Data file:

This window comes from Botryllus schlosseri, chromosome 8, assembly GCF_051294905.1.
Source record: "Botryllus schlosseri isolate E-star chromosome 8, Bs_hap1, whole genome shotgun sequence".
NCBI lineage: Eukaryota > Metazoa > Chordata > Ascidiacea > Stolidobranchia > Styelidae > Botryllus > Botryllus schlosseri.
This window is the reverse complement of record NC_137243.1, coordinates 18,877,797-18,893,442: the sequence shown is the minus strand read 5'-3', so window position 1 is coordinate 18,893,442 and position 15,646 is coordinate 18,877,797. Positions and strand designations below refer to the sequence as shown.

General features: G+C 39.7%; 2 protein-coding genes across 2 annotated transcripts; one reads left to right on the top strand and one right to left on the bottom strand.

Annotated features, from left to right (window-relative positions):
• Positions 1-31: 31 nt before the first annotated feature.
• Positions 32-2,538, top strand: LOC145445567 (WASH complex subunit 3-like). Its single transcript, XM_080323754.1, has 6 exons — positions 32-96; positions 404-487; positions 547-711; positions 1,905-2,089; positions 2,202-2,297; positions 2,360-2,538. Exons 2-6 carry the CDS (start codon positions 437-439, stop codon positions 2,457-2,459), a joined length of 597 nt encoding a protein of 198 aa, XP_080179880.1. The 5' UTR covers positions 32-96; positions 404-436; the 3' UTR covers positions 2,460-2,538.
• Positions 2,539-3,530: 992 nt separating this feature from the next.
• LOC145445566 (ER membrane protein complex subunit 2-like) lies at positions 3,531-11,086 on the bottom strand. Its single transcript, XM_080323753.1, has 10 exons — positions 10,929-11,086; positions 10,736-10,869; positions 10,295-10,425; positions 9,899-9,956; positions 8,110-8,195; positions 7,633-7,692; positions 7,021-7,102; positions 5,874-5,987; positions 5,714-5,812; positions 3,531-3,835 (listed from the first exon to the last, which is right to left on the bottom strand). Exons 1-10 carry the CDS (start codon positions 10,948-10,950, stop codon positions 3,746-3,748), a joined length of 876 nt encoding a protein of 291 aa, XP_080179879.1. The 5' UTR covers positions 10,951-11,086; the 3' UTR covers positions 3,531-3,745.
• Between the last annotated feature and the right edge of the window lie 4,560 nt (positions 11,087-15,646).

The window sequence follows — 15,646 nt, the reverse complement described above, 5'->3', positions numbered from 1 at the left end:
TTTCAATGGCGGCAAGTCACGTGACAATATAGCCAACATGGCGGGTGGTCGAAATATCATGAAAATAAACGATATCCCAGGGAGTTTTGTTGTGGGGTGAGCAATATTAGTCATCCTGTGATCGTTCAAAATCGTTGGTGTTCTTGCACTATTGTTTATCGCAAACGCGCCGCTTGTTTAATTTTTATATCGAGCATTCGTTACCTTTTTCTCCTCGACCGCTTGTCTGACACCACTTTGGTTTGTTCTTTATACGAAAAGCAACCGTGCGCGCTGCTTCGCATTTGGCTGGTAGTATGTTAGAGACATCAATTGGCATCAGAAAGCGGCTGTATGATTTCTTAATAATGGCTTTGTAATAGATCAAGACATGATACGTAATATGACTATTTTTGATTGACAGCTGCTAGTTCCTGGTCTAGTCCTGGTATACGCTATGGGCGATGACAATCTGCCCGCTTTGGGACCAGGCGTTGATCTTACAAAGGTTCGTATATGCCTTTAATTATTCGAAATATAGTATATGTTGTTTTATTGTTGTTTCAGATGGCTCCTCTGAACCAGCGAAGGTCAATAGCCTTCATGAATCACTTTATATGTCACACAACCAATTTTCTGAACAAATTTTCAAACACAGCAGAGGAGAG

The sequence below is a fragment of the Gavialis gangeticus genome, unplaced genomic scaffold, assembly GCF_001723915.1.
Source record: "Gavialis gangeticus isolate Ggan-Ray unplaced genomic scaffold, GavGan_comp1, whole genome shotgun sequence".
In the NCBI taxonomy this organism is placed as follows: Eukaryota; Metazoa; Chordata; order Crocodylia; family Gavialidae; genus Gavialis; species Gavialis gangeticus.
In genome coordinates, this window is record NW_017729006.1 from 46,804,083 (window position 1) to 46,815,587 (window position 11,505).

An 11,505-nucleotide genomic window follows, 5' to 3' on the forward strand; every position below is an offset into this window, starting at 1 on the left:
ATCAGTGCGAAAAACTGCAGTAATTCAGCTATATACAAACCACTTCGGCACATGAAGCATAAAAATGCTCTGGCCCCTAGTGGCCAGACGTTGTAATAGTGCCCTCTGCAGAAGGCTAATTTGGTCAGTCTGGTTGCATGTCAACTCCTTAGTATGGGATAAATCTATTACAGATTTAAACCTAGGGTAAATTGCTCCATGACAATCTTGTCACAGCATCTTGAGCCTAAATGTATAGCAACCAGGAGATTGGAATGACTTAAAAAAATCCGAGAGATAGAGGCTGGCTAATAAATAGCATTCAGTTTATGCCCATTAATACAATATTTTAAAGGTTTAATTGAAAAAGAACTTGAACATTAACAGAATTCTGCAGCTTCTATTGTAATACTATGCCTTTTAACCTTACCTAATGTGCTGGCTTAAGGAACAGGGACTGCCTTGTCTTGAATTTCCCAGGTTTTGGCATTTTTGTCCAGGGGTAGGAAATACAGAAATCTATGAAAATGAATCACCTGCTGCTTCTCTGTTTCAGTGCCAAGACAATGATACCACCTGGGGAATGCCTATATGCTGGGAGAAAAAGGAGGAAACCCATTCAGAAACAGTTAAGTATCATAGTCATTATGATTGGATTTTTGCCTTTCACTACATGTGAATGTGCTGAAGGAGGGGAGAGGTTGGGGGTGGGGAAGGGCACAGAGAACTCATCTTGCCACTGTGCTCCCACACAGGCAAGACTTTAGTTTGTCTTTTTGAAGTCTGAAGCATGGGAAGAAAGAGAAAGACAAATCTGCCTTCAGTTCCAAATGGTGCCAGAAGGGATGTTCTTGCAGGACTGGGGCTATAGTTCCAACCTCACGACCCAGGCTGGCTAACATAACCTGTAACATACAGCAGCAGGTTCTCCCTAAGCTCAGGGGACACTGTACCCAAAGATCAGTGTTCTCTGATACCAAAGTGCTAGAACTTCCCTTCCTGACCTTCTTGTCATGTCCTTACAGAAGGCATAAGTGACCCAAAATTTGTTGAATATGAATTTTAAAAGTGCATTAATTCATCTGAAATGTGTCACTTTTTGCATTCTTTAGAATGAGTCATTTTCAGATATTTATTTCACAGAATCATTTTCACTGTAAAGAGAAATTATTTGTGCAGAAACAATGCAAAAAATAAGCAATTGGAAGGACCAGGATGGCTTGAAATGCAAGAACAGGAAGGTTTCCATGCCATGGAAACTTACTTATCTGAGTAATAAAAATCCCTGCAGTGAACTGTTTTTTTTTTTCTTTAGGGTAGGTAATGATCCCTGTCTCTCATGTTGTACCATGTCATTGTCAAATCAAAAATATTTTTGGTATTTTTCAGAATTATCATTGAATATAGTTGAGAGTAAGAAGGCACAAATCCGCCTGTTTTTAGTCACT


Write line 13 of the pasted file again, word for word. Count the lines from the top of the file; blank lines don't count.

TTTCAATGGCGGCAAGTCACGTGACAATATAGCCAACATGGCGGGTGGTCGAAATATCATGAAAATAAACGATATCCCAGGGAGTTTTGTTGTGGGGTGAGCAATATTAGTCATCCTGTGATCGTTCAAAATCGTTGGTGTTCTTGCACTATTGTTTATCGCAAACGCGCCGCTTGTTTAATTTTTATATCGAGCATTCGTTACCTTTTTCTCCTCGACCGCTTGTCTGACACCACTTTGGTTTGTTCTTTATACGAAAAGCAACCGTGCGCGCTGCTTCGCATTTGGCTGGTAGTATGTTAGAGACATCAATTGGCATCAGAAAGCGGCTGTATGATTTCTTAATAATGGCTTTGTAATAGATCAAGACATGATACGTAATATGACTATTTTTGATTGACAGCTGCTAGTTCCTGGTCTAGTCCTGGTATACGCTATGGGCGATGACAATCTGCCCGCTTTGGGACCAGGCGTTGATCTTACAAAGGTTCGTATATGCCTTTAATTATTCGAAATATAGTATATGTTGTTTTATTGTTGTTTCAGATGGCTCCTCTGAACCAGCGAAGGTCAATAGCCTTCATGAATCACTTTATATGTCACACAACCAATTTTCTGAACAAATTTTCAAACACAGCAGAGGAGAG